- Barry Ruderman, Clausen’s boss, guesses that this is only the tip of the forgery iceberg.
Still more coverage of the cancelled auction of the Waldseemüller globe gores that were later identified as fakes, this time from the Houston Chronicle, which pursues the local-interest angle by talking to Michal and and Lindsay Peichl, restorers from Clear Lake, Texas (their firm is Paper Restoration Studio) who were brought in to examine the gores along with other experts. Michal says it didn’t take him long to figure it out:
“My first reaction when I saw the picture was, ‘Oh my God, this is a fake,'” said Michal. “You could tell this was a sheet of paper pulled from a book binding board.
“It was printed on a piece of paper that used to be glued on the back of book and that was a red flag to me because as a forger, if you want to make a fake, that’s where you would go to get a clean sheet of paper.”
Previously: How the James Ford Bell Library Fingered the Fake Waldseemüller Globe Gores; Waldseemüller Auction Cancelled After Experts Suspect Fakery; More on the Waldseemüller Globe Gores Auction; Sixth Waldseemüller Globe Gore to Be Auctioned Next Month.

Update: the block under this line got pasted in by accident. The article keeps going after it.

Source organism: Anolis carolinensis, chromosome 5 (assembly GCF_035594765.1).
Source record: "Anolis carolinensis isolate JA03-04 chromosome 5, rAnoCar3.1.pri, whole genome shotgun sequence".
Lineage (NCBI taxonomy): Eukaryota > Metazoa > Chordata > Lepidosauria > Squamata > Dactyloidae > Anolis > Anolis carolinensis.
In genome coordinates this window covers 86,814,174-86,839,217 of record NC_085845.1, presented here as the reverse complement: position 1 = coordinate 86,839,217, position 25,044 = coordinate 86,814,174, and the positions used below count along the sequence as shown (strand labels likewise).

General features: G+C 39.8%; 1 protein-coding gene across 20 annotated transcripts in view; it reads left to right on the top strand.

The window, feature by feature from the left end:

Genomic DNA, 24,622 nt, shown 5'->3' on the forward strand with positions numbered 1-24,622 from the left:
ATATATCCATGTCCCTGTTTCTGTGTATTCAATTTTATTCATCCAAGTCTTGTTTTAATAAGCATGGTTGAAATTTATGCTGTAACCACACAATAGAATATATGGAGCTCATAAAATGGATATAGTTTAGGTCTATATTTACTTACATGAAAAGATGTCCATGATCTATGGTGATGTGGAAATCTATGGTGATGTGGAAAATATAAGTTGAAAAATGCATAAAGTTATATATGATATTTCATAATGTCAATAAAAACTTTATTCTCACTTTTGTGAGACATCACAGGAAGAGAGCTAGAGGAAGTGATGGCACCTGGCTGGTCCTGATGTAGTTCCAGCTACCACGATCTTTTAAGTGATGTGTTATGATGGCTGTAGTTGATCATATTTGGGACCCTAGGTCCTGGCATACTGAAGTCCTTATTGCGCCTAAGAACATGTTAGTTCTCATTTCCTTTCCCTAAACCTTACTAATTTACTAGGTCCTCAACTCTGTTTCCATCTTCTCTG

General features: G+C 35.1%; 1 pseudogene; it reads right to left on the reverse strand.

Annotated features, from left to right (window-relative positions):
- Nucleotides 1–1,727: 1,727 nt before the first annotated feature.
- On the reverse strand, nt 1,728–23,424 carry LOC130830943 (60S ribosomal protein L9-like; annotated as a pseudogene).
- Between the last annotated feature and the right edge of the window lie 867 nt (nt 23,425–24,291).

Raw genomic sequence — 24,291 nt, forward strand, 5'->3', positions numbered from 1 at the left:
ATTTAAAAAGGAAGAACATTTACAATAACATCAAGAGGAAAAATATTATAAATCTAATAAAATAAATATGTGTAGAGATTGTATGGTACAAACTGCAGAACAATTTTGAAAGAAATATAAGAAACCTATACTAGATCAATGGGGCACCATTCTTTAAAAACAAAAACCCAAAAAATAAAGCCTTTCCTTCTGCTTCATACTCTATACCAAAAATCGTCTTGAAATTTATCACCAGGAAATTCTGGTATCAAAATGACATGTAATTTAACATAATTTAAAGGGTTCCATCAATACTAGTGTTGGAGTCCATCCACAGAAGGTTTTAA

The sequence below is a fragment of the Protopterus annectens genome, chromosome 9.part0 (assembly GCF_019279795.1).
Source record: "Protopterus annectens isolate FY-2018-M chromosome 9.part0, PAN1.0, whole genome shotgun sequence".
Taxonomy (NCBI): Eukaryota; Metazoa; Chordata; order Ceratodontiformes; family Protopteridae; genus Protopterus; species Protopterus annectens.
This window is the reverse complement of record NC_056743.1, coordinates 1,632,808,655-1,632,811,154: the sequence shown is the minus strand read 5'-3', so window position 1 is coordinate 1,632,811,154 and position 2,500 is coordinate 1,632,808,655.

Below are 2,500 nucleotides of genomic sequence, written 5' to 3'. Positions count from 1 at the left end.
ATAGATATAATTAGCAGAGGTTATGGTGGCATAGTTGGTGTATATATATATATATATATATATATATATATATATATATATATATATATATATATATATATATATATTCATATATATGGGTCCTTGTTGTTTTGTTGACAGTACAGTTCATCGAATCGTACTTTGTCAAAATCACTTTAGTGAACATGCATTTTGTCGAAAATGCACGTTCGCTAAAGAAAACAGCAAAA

More on the cancelled auction of the Waldseemüller globe gores from Minneapolis-St. Paul TV station KARE, which looks at the work by the James Ford Bell Library that raised questions about the authenticity of the gores that Christie’s was set to auction last week. And a seriously buried lede: another set of Waldseemüller globe gores may not be authentic either: “During this process, experts also discovered that a copy at the Bavarian State Library in Germany may not be authentic, as well. Ragnow said that copy matches closely with the 2017 Christie’s one.” [WMS]
This is a bombshell. Christie’s has cancelled its upcoming auction of a (supposedly) newly discovered copy of Waldseemüller’s globe gores. Experts found evidence suggesting that the gores were a carefully faked copy of the gores found in the James Ford Bell Library. In today’s New York Times, Michael Blanding (who wrote a book on the Forbes Smiley affair) has the scoop on how the red flags were raised. The auction was supposed to take place on Wednesday; the gores were expected to fetch between £600,000 and £900,000.